What working with HEIs is not, however, is a Get Out of Jail Free Card if your local authority cuts its funding. HEIs are – in my experience – peculiar organisms. (That is not a spellcheck mistake for organisations. I mean organisms.) They have deep reservoirs of expertise and knowledge. They play a key role in cultural life of many people, not least students. They have the potential to be huge drivers of social and civic change – and to assist with social mobility and inequality.
They are also hierarchical and complex to navigate, and as it has been suggested to me, by someone in an HEI, driven to own everything they come into contact with. They are also alleged to be reluctant to get their big cheque books out and a bit on the fickle side. So as the local authority leg of the arts funding stool finds itself being sawn down by this Coalition government, and the philanthropists in some places are mysteriously absent with the folded up napkin/telephone books to fill the gap, no one should see HEIs as a panacea. Partnerships need to be appropriate, well-worked through and developed slowly over time.
Also: no offence, like, but I’m probably sticking to autodidactism until I’m the only cultural worker left without a PhD.
One of the effects of inequality in the arts has been a lack of diversity, an inability to make the whole of our cultural activity look and feel like the whole of our society. There have been many attempts to tackle this, of course. But few have made the kind of paradigm shift desired. The issues of class, gender, ethnicity, disability et al remain hard to resolve for a sector that ought to be leading the way at a time when the likes of UKIP are promoting values counter to a diverse, creative society.
So I welcome ACE’s recent renewal of its approach to diversity, which I see as combining attention to numbers and proportions with the ‘creative case’ in a potentially powerful way. I’ve grown weary of interjecting in meetings to point out that too many of us are broadly the same type of white male when it comes to our notions of ‘culture’. It’s not easy broadening that out, mind, given the quality of the people there, and the need to avoid simply slipping from one set of usual suspects to another. But the result of not making a shift, no matter how awkward, is likely to be a kind of status quo, even staleness, not to mention the moral or inequality dimensions.
So whilst I’ll continue to think it’s a missed opportunity that the North East Cultural Partnership board is 24 good people who just happen to all be white, and I’ll argue for diversification of organisations I’m involved in, we should also expect ACE to diversify or rebalance its own staff, board and grant-giving. Looking at the National and Area Councils, none seem as reflective of they could be of the diversity of the population. 2015 should see some SMART targets being adopted by ACE about grant-giving looked at via geography, gender, disability and ethnicity as well as workforce and types of work. (They are keen for everyone else to have SMART targets, after all….)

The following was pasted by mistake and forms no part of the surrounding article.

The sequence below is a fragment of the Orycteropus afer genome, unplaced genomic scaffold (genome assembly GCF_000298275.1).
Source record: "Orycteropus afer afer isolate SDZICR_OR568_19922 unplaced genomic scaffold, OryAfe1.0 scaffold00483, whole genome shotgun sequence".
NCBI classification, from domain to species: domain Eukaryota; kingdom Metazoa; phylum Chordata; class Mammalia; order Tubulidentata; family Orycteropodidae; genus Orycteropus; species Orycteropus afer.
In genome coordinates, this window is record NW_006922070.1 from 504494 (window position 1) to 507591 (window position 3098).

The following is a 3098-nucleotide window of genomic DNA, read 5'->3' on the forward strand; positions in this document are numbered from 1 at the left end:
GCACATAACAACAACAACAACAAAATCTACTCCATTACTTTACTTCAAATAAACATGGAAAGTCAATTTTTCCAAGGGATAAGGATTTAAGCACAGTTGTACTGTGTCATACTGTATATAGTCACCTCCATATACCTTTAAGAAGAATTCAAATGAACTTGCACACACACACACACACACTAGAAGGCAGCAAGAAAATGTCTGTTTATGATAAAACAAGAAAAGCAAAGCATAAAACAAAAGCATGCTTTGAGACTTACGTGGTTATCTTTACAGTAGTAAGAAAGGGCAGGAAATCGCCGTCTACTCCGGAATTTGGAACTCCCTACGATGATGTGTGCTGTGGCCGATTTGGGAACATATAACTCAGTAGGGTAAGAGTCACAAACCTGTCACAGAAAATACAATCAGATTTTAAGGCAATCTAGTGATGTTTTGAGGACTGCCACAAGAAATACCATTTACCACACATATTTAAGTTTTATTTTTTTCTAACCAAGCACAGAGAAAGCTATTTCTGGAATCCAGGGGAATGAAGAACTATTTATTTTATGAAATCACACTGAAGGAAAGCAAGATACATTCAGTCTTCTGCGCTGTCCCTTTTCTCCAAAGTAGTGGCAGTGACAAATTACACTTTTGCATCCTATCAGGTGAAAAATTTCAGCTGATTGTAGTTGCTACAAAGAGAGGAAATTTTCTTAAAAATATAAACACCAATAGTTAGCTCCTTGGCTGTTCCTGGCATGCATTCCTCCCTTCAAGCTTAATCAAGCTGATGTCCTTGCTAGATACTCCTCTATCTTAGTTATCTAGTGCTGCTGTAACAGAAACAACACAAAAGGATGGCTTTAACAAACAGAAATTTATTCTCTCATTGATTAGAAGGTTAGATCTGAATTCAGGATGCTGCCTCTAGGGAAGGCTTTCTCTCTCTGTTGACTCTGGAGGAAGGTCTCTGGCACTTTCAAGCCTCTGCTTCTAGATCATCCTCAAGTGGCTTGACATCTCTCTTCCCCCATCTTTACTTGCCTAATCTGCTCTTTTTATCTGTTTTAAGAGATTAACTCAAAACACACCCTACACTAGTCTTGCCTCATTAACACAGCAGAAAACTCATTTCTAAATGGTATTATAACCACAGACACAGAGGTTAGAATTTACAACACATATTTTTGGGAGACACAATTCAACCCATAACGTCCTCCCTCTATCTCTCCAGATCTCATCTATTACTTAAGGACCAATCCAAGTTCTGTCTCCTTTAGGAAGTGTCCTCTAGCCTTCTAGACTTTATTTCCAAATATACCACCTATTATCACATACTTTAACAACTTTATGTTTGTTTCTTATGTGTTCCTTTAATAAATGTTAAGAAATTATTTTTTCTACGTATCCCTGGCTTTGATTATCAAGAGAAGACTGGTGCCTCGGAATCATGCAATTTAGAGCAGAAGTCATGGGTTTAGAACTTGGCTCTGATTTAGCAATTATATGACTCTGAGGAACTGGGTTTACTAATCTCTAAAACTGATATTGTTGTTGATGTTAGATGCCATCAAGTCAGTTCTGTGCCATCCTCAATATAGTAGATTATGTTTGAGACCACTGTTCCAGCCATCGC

The Mysterious Case for/of Cultural Value
There are lots of overlapping attempts at coming up with a defining statement of ‘cultural value’ that might feel true and convincing to government (national and local), artists, the cultural sector, academia, partners such as public health and economic development, and even, potentially, that mythical beast, ‘the taxpayer’. The search for understanding, definitions, evidence and arguments is involved in different ways in the AHRC’s Cultural Value Project, projects such as Paul Hamlyn Foundation’s Artsworks, and, of course, the research and advocacy work of ACE.
Some attempts, such as ACE’s ‘journal’ CREATE, based on their ‘holistic case’, have felt overly-defensive, whilst also avoiding the issues of distribution of funding. Sometimes the more that’s said, the more debatable it all seems, the vaguer it gets, and the harder it gets to actually evidence in ways which convince those multiple audiences. (I, for instance, get prickly when lectured about creative education by a public school head teacher. I am not interested in creative education because it gives state schools kids elements of public school education. I’d rather see creative education helping public schools produce more rounded politicians and bankers than we see, and state schools produce brilliant people of all kinds, putting the A in STEAM.)
For me, the strongest thinking I’ve seen recently in this direction was the paper ‘Raising our quality of life: The importance of investment in arts and culture’ by Dr Abigail Gilmore, of CLASS, the Centre for Labour and Social Studies and the Everyday Participation project. This combines an approach that emphasises ‘the importance of arts to the quality of everyday life’ whilst also arguing for a cultural policy based on local responsiveness, equitable distribution, democratised and publically planned involvement in culture. Gilmore also argues for policies and funding behaviour that develops resources for ‘everyday participation’ and greater ability at community level for people to develop culture, especially opportunities to participate. I see many connections to the kind of ideas in the MMM/nef/Exchange paper with which 2014 began for me, The Art of Living Dangerously.